Confusing on normalisation

Now, I am kinda confuse on what are the difference between minmax standardization, z score normalization and transformation such as box cox transformation. How do we know to choose which method in normalizing the data to prevent skewness?

Hi, @LimXiuXian96.

Normalization does not alter skewness. If you want to make your data more normal distribution-like, this may be helpful. If you’re worried about your dataset being imbalanced, take a look at this.

You may be interested in the Practical Data Science Specialization :slight_smile:


I forgot to include this link in case you were asking about the different normalization methods and their uses :nerd_face:

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From the lectures, i know that normalization enable us to make sure that training is much more faster to achieve lower cost. But i am still confusing on how skewness in data might affect us in training out deep learning model. Does it have any effect on training?

If you’re referring to the distribution of the individual features, I’d say it doesn’t. But I’ll see if I can find any references :thinking:

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Ok noted, thanks a lot for the info provided.

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All your questions are very important and demonstrate your understanding of how the data affects the model performance.
I’d like to point out that there is a critical difference between standardization and normalization.
Standardization concerns the scale or unit of a feature, where normalization corrects for the distribution of a feature. For example, min-max standardization fits the feature to be within [0, 1] but this does not mean it will be normally distributed. It may still be skewed. On the other hand, a z-score is a normalization which attempts to fit the feature to be normally distributed. As result, most of the data points will fall between 2 \sigma away from the mean, that said it is most likely not between [0, 1]. Here, you will have less skewness as result.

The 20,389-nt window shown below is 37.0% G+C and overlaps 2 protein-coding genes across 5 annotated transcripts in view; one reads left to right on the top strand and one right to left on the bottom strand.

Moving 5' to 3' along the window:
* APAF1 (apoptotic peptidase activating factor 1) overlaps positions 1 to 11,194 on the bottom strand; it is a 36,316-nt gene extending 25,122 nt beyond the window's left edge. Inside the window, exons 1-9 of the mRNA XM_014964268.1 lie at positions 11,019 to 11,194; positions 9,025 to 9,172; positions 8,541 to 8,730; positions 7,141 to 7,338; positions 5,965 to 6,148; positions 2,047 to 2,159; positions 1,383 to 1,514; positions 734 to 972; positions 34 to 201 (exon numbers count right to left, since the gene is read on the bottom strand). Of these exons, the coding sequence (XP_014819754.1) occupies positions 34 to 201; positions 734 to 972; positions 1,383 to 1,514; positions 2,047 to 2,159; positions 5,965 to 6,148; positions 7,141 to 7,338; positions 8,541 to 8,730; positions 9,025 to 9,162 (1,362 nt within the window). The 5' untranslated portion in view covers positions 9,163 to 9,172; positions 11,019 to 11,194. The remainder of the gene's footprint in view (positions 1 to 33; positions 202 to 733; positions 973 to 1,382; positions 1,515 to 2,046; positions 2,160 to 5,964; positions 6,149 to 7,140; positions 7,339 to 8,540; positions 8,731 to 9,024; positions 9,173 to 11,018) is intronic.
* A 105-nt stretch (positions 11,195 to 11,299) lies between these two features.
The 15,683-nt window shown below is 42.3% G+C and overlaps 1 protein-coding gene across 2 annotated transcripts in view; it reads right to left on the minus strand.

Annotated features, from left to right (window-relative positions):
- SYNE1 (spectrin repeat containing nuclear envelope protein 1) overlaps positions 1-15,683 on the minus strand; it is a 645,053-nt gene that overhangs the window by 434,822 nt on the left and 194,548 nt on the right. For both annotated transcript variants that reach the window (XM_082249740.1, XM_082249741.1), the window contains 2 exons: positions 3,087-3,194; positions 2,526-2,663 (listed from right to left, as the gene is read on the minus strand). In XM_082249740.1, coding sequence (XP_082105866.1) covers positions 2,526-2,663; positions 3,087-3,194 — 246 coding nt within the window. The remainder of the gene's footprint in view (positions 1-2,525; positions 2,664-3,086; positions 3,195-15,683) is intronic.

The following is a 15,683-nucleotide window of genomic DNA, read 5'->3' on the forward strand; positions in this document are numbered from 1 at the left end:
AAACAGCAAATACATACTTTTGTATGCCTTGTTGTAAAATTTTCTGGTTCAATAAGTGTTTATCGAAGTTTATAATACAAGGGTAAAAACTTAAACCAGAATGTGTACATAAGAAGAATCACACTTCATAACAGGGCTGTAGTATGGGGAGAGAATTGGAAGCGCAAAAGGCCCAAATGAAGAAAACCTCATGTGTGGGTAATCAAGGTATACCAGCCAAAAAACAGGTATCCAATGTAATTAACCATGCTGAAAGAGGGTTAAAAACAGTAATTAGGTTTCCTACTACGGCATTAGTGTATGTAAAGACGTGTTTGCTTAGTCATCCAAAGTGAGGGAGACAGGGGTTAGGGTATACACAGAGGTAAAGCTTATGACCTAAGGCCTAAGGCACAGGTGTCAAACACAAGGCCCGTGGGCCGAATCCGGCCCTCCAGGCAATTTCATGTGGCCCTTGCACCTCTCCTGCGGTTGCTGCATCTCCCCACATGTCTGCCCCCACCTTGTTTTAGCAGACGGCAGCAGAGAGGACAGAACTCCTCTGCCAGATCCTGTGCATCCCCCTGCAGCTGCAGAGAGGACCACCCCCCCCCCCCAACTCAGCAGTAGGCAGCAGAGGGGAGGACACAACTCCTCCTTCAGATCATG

Which method you choose depends on your application and what the model requires. For example, if you want the feature to be non-negative, min-max may be better than z-score. (z-score can take a negative value.)

You are correct that normalizing/standardizing often leads to better performance and efficiency.
For a simple example, think of a linear model. Though it’s not imperative that each feature is normalized, you can easily see that the normalized model will be much simpler to compute and to understand. (The weights will be also on the same scale.) It is the same, if not more, important for larger, more complex models like deep learning models.

Skewness, on the other hand, should not affect performance in terms of training efficacy. But here is what you should remember about the skewness. For skewed data, the train-dev-test split needs to be more carefully done to make sure all the splits represent all the data range across the splits. You don’t want to end up with a situation where the test splits contain no negative samples, for example.

I hope that helps. Let me know if you have any questions.

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Thanks a lot for the info provided !

So based on my current understanding, to recap:

  1. z-score transformation/min max standardization speed up the training of deep learning model because it actually RESCALE it to a suitable range hence avoiding much higher gradient wrt one feature than the gradient wrt other features and toughen the optimization process. (Take longer time and steps to achieve low costs)

  2. skewness does not affect the deep learning model(neural net due to its universal approximate functionality) but it will affects other machine learning statistical models such as linear regression/logistic regression, right?

  3. z score transform does not alters skewness, ie it does not change the distribution of a feature(only tell about how far from the mean of a feature), right?

Pls correct me if any wrong, thank in advance.

I think you are right on!
Normalization does not correct for the skewness. And you are right on point about the Universal approx. theory.
And correcting skewness WOULD be helpful if you are doing a very simple linear regression since it assumes the features are normally distributed.